You cannot deny however that repairing them is a better use of resources. So Ted’s project involved working closely with the people already on the ground. You can’t always partner with every indigenous organization that needs help, so Partners International is especially focused on seven categories: Children at Risk, Education, Christian Witness, Entrepreneurship, Health & Wellness, Justice Issues, and Women’s Issues.  (You can learn more at PartnersInternational.ca.)

But here’s the thing: Just as there’s more glamor in drilling new wells, so also do the people who are simply fixing them not always get the same level of attention and funding. We tend to want to fund big buildings. Massive outreaches.  It’s probably much easier to raise $60,000,000 than it is to raise $60,000. People gravitate to projects that sparkle. 

And then there is another thing: Colonialism. The pros from the U.S. arrive to make everything perfect because it seems more straightforward to simply stick the drill in the ground and create another well, rather than honor the sacrifice and service of the previously group which dug the first well in the first place. ‘We know what you need and we can fix it.’ Maybe some of the motives are right, but in balance, it’s filled with impracticalities; not unlike the summer missions teams which went to Central America and kept repainting the same school which had been repainted two weeks earlier by another missions team.  Yes, that’s a true story. And despite the greater fundraising potential, it’s lousy stewardship.

The people on the ground know better. The indigenous Christian leaders know better. I’m told they are planning a memorial service for Uncle Ted in Africa sometime in the spring. Because heroes don’t always look like we think they do. Sometimes they are simply people serving in straightforward, practical ways.

 

February 26, 2016

Book Makes Praying for the World More Intimate, More Personal

Today I want to recommend a book to you that was not given to me for review nor do I have a copy in front of me as I write this; but it’s one in a book genre that I feel is essential reading for any individual or family who wants to expand their prayer focus farther than their own immediate family and friends; beyond their own city or town.

Brian StillerBrian Stiller is what I would call a Christian statesman, a phrase which I take to mean a person who is both well-versed and widely-traveled and thereby is unusually forthright when it comes to the political,  economic and spiritual conditions and issues in various parts of the world. As Global Ambassador with the World Evangelical Alliance he is also the former President of Youth for Christ Canada, former President of the Evangelical Fellowship of Canada (the Canadian equivalent of NAE) and former President of Tyndale College and Seminary in Toronto.

I’ve had the privilege of meeting with Brian at each of these stages and he was gracious enough to allow me to interview him for a magazine when he was at EFC, and there were things he said that day which I can still quote verbatim.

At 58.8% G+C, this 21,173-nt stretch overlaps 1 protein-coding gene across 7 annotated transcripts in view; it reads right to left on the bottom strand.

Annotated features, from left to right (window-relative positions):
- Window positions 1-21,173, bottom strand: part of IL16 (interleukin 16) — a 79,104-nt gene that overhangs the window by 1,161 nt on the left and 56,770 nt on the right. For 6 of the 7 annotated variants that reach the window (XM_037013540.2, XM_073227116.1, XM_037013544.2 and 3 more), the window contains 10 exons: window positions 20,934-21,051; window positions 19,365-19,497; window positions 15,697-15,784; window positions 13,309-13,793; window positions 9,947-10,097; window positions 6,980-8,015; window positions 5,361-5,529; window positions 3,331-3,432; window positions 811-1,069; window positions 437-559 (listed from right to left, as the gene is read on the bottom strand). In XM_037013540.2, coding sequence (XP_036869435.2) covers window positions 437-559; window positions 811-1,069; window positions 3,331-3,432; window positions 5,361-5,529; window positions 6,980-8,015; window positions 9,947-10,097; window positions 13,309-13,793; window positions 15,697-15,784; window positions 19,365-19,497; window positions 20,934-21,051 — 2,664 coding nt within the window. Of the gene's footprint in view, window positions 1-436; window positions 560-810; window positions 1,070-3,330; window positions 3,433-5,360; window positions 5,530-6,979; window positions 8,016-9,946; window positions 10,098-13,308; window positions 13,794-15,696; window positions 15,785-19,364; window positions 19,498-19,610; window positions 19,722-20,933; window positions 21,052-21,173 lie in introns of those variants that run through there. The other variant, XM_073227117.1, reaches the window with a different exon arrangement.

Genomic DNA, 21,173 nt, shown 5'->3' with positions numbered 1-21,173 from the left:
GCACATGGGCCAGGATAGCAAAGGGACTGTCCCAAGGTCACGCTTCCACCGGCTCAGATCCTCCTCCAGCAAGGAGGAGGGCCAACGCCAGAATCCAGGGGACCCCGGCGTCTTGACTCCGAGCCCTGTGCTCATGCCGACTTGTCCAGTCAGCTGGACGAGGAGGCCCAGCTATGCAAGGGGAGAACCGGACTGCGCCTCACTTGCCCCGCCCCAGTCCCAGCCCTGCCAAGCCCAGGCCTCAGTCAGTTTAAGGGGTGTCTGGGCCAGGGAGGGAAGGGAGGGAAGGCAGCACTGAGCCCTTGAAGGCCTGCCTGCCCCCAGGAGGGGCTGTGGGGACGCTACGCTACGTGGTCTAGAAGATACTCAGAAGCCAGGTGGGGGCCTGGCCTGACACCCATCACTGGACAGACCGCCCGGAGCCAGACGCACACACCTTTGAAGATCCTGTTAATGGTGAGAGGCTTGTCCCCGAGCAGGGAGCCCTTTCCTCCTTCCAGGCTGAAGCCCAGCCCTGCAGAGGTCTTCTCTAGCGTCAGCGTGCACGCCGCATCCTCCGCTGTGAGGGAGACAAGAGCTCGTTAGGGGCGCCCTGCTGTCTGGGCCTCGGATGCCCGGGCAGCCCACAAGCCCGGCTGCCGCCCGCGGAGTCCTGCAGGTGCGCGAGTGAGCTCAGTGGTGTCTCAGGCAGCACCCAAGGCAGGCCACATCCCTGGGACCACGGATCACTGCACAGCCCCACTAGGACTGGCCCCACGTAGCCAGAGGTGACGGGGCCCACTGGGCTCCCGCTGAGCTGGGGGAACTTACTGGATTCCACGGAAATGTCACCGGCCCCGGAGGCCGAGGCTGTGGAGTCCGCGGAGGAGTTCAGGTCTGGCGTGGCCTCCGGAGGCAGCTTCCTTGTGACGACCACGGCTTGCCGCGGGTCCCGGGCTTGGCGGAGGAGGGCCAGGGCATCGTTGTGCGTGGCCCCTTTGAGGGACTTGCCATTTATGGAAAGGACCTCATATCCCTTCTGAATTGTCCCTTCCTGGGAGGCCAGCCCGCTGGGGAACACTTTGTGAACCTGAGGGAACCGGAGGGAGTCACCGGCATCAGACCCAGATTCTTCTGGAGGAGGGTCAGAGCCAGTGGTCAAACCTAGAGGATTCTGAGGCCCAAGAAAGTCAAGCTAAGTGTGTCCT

His book, An Insider’s Guide to Praying for the World (Bethany House, 2016, paper) would fall into the same category as the popular Operation World which is an exhaustive index of the countries of the world and the particular challenges each presents in terms of the spread of the gospel.

However, where Operation World is exhaustive, Praying for the World is personal. Brian Stiller shares from his own experiences, having visited the various countries covered in the book. The book is thereby somewhat autobiographical, but I would argue that Stiller’s write-ups for each are both subjective and objective at the same time.

Of the 52 chapters, not every one is about a unique nation:

  • 3 deal with prison ministries
  • 1 is a general perspective
  • 1 is about global prayer initiatives
  • 1 looks at The Pope
  • 1 looks at a religion rather than a nation, in this case Islam
  • 2 repeat a country; Vietnam and Rwanda each have two chapters

By my calculations, that means 43 countries remain; countries that most of us will never visit at all, but in this one book we’re afforded the opportunity to see these nations and their needs through Brian Stiller’s eyes. The 52 chapters may be read in any order, or consulted for reference. 

Each section contains:

  • an overview of that country
  • Brian’s ‘dispatch’ from that nation; the main essay
  • a key Bible verse
  • specific items for prayer
  • a suggested guided prayer

The potential uses for Praying for the World are many, but would include everything from your family prayer time, to giving to your missions committee, to having a copy in your church library.

Brian C Stiller - An Insider's Guide to Praying for the World

 

 

February 21, 2016

Today Various Churches Join in One Song

Global Hymn Sing The Task Unfinished
Today on the blog we want to invite you to sing along as we join with churches over the world who are using this one song today as part of a global hymn sing. Earlier in the month, Ed Stetzer provided the story behind the song:

…China Inland Mission (now OMF International) worker Frank Houghton originally wrote “Facing a Task Unfinished” in the 1920s as a call for 200 missionaries to go to China at the height of persecution. Despite obvious danger, by 1931 over 200 had planted the seeds of the Gospel. Mission experts believe the call and response contributed to greatest growth of Christianity in the history of the world, estimated at 80-130 million people coming to faith in Christ.